I Knead This

Today I spent three hours baking. Baking for the simple joy of it. I tackled a Nigella Lawson recipe I have read and re-read, its allure seemingly irresistible but the complexity of it holding me at bay. I have had the cookbook open on the same recipe for two weeks now and I linger over it each time I enter the kitchen, running through the ingredients list and instructions, working through the experience, step by step in my mind, looking for a description of anything too difficult for me to perform, given my current dexterity and strength limitations.

Today it seems was the day. Damn it, I thought, standing facing the cookbook as though it were a living entity I needed to conquer. Nigella has never let me down and the end result does sound delicious – even if it is unpronounceable. I mean what is a schnecken anyway?

My mum taught me to cook, beginning when I was quite young. It was something as a child I insisted I wasn’t able to do. My mother though, was a wonderful baker and whenever my brother and I went to school with some delicious home baked treat in our lunch boxes, we were assured to have options for trade come lunch time. I have a vivid memory of sitting on a small brick fence while several other kids held their lunch boxes open for my inspection. These kids were the ones who had store bought treats (the kind we didn’t have at home) and I ‘ummed’ and ‘ahhed’ over these offerings knowing I could choose anything I wanted because of how good my mum’s baking was.

I like to think to myself now that if I had kids, I would be sending them to school with treats that would also put them at the top of the food barter totem pole.

Basil Brush CookbookMy first ever cookbook was ‘The Basil Brush Cook Book’ which looks and reads entirely like a children’s storybook and I have vague memories of baking something resembling Anzac cookies called, Daddy’s Favourite Cookies. This delightful part of my baking history was restored to me only recently and it sits in its rightful place now with the rest of my cookbooks.  Did you have a copy as well, growing up?

When my confidence in the kitchen was still poor, my mum found another small cookbook that had recipes of only five ingredients and straightforward instructions, as thus I cut my teeth and my confidence grew. I was best known for my banana muffins. Nowadays I cannot imagine not cooking but more so baking; it is in my blood and my heart. I have felt quite disconnected from cooking since coming home from hospital as work in the kitchen takes time, precision, dexterity and usually a lot of bobbing about, all things my head, hand and eyes have not appreciated.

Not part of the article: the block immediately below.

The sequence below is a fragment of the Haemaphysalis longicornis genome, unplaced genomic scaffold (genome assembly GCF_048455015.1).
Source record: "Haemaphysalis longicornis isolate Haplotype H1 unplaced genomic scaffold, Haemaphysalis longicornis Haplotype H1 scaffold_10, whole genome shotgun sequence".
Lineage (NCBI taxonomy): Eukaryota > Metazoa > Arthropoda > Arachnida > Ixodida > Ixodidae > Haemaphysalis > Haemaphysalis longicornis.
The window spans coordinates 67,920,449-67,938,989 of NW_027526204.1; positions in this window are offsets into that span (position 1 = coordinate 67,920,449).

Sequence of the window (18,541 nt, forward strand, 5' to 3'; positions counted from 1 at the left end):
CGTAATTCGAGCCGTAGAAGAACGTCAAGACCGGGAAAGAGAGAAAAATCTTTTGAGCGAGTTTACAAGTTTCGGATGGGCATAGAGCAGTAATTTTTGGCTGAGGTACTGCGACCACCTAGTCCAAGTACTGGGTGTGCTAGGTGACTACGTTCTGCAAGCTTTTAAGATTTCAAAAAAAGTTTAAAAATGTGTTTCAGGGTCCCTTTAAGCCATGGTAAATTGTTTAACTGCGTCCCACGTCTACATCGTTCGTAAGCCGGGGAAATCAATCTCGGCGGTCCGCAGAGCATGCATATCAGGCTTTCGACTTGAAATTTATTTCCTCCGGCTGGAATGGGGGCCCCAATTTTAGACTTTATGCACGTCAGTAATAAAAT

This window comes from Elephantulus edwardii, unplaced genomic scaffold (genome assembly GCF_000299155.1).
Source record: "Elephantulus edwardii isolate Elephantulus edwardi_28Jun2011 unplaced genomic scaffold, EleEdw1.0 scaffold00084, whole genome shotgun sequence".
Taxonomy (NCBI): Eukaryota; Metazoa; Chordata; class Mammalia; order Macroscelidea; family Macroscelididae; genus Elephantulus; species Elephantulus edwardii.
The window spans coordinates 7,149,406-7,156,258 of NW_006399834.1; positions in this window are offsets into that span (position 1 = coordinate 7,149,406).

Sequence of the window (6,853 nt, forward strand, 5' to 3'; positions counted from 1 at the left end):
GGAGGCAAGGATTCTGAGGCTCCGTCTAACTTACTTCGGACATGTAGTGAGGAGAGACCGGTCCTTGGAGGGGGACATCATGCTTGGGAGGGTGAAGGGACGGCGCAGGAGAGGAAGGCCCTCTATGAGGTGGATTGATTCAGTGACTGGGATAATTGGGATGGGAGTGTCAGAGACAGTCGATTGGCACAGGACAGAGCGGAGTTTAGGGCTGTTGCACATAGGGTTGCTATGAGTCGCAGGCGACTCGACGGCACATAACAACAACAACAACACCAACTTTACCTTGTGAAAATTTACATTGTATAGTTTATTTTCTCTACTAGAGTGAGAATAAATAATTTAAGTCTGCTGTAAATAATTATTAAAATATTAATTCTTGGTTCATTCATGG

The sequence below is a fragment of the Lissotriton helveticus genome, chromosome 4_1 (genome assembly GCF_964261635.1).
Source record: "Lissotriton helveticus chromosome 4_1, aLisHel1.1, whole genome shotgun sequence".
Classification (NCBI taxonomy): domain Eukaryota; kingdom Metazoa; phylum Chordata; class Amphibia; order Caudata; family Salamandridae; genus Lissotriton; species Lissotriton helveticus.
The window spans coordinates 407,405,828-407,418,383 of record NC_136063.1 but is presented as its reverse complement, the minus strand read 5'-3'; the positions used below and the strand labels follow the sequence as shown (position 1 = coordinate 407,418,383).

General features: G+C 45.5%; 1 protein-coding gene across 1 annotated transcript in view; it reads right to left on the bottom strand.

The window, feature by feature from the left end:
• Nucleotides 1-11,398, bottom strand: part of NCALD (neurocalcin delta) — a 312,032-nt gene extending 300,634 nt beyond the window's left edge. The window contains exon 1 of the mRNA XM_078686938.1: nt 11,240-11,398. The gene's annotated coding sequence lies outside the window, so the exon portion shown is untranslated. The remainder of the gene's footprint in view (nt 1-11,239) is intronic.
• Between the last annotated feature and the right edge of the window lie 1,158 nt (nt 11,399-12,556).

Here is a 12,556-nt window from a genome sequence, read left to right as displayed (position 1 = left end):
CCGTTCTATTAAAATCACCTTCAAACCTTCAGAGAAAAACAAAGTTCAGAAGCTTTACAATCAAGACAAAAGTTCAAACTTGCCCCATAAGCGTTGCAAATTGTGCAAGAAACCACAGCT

As I have improved though I have returned to baking simple things. A few weeks ago after feeling a bit low and as though chocolate was the only possible cure, I found myself in the pantry gathering up ingredients for a batch of chocolate biscuits (another Nigella recipe) and they were delicious, velvety and rich. Rather unfortunately though they gave me indigestion so horribly that I packaged them up and sent them with Jason to his work place where they were both appreciated and devoured. Much more gratifying than eating them all myself!

What I re-discovered though was the simple joy one can find in seemingly mundane activities.  Baking is my art, my solace and my greatest pleasure and as I studied this morning’s recipe, I decided that if I paced myself, I could end this day with something tangible to show for my efforts as well as something delicious to eat.

As I said earlier, the entire production, yes, production, took three hours and provided me with a couple of physical challenges, moments of “you want me to do what?” a fantastic rehab workout with 10 minutes of dough kneading, and a boost in confidence when the end result was, as promised, looks and smells incredible and are in fact just as Nigella describes. “They are like cinnamon buns, only more so. They are stickier, puffier, gooier and generally more over the top.”  Imagine a hot cinnamon bun covered in syrup made from butter, sugar, maple and golden syrups, with a topping of chopped walnuts. As Nigella says, remove from tray and apply to face.  Admittedly, I had to have a little lie down before that part!

I wanted to write about this I think because I felt whole while baking and got a great sense of satisfaction by producing something. It takes me out of the merry-go-round of rehab for rehab’s sake and whilst something as complex as today’s baking challenge provides me with great rehab, it isn’t its purpose.
Maybe I should do a ‘Julie & Julia’ gig and commit to cooking every recipe in my beat up copy of ‘How to be a domestic goddess – Baking and the art of comfort cooking’.  I don’t think Nigella had recovery from brain surgery in her sights when she wrote it but by god, it is certainly providing me with great comfort and joy.

 

8 thoughts on “I Knead This

  1. I’m not quite managing a ‘Julie/Julia’ project – but I am finding cooking through Marcella Hazan’s ‘Essentials of Classic Italian Cooking’ is great therapy for an at-times-troubled heart and mind. I found the same with Nigella’s ‘Kitchen’. The trick is finding a cookbook with recipes that work – consistently – then I find it not so daunting to give new recipes a try 🙂 I love the look of these scrolls you’ve cooked.

  2. Ah ha! The Cooking Cure! I know it well. Always a cheer-up. It certainly sounds as though you rediscovered something. In my opinion, the best way to spend a horrible winter’s day is to spend it baking. Put on some favourite music (loudly) and then go at it. So much fun – and then you get to eat the result. I actually feel sorry for people who do not enjoy cooking. And Nigella L is deadly on anything chocolate isn’t she! I don’t have Basil Brush Cook Book. My oldest is a battered copy of Charmaine Solomon’s “Complete Asian Cookbook”.

    Claire x

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